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Lingxiao Luo

Often fashion on the runways looks good but is unwearable in a real-life setting, and that goes double for 3D printed fashion. Much of it is stiff and uncomfortable-looking, but some designers are incorporating the technology in a way that is both attractive and wearable. Lingxiao Luo of the Royal College of Art is one of those designers. Her work combines 3D printing with knitted fabric to create brightly colored, unique garments that feature 3D printed details and unusual seams.

Luo is pursuing a Master’s degree at the Royal College of Art, but she first learned about 3D printing as an undergraduate at the London College of Fashion. The pieces she saw combined 3D printing with mesh fabric, and she began to think about the possibility of knitted fabric combined with 3D printing. She bought her own 3D printer and set about developing her own techniques for melding the two methods of fabrication. She came up with three different techniques, in fact. The first is to use 3D printed patterns to join two different fabrics together, while the second is to print onto loosely knit nature-fiber fabric and felt the fabric afterwards “so that the contraction during the felting process can change the printed patterns and create 3D structure,” she explains. The third technique involves using a flexible filament to print onto tightly knitted elastic fabric and twist the printed patterns into a 3D structure.

“The techniques that I have investigated are unique, and the products made with my techniques have unique aesthetic and texture,” Luo says. “They’re much more playful and structural than traditional knitwear.”

She also says that her designs are “less plastic-like” and “much more wearable” than a lot of other 3D printed fashion, and they can also be easily washed and cared for, as any other clothing. She wants to appeal to consumers with both the aesthetic and user-friendliness of her designs, as well as the customization possibilities.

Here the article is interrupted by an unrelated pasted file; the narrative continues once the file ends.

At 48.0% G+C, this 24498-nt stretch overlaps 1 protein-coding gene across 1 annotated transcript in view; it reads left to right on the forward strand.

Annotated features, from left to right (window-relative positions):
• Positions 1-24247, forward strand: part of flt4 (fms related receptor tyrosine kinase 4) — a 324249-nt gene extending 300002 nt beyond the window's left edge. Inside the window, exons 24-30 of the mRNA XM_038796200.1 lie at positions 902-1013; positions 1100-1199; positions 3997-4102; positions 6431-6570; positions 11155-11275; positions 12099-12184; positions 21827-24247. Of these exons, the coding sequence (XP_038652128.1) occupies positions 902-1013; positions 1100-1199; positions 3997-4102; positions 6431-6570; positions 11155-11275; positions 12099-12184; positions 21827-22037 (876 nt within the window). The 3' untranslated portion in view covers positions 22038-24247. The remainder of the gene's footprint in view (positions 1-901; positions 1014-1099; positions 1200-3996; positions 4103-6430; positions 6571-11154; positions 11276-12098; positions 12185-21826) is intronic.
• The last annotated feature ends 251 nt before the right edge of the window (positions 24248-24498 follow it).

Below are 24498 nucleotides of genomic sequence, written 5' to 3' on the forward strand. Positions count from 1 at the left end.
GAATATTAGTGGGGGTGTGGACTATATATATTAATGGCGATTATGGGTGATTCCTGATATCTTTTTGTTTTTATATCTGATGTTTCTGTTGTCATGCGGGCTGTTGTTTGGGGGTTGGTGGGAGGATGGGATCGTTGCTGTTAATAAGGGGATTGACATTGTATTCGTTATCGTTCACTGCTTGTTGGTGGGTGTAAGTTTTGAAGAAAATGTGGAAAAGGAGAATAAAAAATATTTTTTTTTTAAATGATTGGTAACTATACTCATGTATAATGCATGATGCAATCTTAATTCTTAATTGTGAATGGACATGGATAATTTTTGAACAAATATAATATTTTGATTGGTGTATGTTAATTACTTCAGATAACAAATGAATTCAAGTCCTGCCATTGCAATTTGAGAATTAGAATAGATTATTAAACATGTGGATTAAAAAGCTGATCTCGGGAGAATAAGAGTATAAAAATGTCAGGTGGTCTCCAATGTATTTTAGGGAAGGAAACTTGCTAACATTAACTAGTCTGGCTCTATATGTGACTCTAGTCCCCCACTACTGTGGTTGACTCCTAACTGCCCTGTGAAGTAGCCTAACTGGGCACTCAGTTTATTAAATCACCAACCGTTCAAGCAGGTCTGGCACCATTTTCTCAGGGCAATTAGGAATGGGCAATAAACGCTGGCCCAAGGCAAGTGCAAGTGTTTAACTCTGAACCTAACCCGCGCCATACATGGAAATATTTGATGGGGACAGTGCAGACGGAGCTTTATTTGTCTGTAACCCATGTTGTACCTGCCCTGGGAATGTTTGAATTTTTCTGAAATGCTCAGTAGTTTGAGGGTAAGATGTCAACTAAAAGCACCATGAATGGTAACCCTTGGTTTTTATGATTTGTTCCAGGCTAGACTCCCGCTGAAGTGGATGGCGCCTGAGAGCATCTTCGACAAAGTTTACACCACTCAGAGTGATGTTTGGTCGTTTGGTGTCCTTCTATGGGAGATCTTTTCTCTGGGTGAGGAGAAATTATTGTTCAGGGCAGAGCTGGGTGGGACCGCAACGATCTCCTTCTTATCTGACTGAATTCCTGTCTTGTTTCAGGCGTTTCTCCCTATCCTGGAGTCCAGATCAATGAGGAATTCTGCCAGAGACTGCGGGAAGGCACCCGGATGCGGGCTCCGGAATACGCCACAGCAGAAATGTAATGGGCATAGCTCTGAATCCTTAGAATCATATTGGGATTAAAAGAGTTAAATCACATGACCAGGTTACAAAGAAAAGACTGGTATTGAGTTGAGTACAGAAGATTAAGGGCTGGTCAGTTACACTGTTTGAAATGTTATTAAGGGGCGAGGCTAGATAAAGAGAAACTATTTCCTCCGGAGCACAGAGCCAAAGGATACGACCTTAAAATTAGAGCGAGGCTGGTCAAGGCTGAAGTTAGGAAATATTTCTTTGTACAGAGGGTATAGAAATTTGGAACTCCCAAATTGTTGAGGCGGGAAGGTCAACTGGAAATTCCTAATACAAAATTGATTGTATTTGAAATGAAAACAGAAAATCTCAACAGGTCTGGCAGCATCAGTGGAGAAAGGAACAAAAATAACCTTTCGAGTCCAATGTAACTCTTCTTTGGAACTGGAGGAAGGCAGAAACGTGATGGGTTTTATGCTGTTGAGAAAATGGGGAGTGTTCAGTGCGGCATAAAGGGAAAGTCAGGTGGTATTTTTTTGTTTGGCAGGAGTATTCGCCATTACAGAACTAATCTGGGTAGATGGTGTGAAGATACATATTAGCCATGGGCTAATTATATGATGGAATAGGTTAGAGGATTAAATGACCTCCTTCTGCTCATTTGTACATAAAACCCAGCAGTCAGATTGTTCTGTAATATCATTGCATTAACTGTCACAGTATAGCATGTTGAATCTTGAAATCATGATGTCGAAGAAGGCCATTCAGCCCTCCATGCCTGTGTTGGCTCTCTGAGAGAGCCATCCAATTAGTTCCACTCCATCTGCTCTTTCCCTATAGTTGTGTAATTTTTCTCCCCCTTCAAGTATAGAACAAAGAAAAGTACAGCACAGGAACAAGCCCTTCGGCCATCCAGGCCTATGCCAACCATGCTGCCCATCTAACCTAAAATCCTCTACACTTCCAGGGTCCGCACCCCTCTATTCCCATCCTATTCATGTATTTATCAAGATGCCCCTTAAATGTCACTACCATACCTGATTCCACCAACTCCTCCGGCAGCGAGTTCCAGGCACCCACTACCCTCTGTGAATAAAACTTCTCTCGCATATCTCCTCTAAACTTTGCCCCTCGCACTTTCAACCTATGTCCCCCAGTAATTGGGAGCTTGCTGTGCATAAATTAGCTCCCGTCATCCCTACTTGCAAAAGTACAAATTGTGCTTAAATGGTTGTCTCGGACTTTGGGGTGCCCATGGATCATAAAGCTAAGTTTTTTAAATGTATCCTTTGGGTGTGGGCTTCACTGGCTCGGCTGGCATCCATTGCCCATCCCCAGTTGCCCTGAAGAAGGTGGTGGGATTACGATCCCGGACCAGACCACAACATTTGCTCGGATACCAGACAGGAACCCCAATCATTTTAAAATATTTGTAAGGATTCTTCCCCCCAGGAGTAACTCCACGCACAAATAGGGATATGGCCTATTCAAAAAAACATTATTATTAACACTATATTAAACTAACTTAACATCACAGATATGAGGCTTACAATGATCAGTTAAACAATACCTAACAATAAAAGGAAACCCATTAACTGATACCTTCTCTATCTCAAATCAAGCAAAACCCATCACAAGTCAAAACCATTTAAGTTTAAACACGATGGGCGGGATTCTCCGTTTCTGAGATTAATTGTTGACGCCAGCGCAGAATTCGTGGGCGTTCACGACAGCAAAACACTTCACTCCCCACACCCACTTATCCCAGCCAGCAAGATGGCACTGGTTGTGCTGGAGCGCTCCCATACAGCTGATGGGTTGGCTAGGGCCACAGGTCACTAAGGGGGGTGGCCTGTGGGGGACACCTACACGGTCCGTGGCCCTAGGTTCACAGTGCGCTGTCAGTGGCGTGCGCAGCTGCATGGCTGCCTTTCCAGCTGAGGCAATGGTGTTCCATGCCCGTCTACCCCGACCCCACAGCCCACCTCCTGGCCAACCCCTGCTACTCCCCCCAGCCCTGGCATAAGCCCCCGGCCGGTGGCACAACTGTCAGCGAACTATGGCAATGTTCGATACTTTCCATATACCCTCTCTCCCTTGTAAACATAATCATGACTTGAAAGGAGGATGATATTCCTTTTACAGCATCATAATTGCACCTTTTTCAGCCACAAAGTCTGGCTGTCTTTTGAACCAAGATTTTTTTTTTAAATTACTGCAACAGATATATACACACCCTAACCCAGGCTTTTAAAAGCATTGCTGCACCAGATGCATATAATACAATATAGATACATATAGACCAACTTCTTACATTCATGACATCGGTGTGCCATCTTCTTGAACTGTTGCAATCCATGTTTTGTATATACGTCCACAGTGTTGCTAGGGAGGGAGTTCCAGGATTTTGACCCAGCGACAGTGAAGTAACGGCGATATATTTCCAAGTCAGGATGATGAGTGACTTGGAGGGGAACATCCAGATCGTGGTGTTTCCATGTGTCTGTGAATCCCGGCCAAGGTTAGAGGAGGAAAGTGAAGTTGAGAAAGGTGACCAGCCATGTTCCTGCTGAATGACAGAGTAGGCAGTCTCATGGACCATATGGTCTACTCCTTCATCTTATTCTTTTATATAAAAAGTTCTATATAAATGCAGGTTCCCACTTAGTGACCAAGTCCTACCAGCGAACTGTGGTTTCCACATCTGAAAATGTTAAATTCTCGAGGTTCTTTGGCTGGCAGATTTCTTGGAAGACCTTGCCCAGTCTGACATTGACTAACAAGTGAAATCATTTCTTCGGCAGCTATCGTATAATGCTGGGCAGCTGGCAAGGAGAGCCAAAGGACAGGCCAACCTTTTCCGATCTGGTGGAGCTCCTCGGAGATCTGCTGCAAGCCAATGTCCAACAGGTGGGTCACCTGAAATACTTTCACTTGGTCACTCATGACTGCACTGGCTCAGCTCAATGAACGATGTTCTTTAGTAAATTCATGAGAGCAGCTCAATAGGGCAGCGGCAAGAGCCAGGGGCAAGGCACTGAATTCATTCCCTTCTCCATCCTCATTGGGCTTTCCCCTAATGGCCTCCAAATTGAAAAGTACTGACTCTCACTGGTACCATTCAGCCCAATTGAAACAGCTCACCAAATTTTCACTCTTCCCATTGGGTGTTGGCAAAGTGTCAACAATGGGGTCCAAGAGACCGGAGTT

“With the engineering of knitting and printing, this innovation introduces a zero-waste fabrication to the fashion industry through the creation of customizable products,” she says.

Luo eventually hopes to work with a 3D printer company to develop fashion-specific 3D printers that can print wearable, consumer-friendly clothing. She plans to start her own business, as well.

“Based on this technique and my final collection, I’m planning to build up a business of providing high-end products and services for the designer studios, including technical consultancy, sample making, textile, and product developing,” she says. “My market research shows that the application of 3D printing technology in the fashion industry is developing very quickly, and the design studios I have interviewed showed strong interest in using my technique and products in their collections.”

So look for Luo’s work in the near future; if you’re interested in trying 3D printed clothing, hers is definitely a good place to start, with its wearability and aesthetic appeal. Some 3D printed fashion looks great, but as a gallery piece – Luo’s is well-suited to both the runway and the closet.

Discuss this and other 3D printing topics at 3DPrintBoard.com or share your thoughts below. 

[Source: Design News/Images: Royal College of Art]

 

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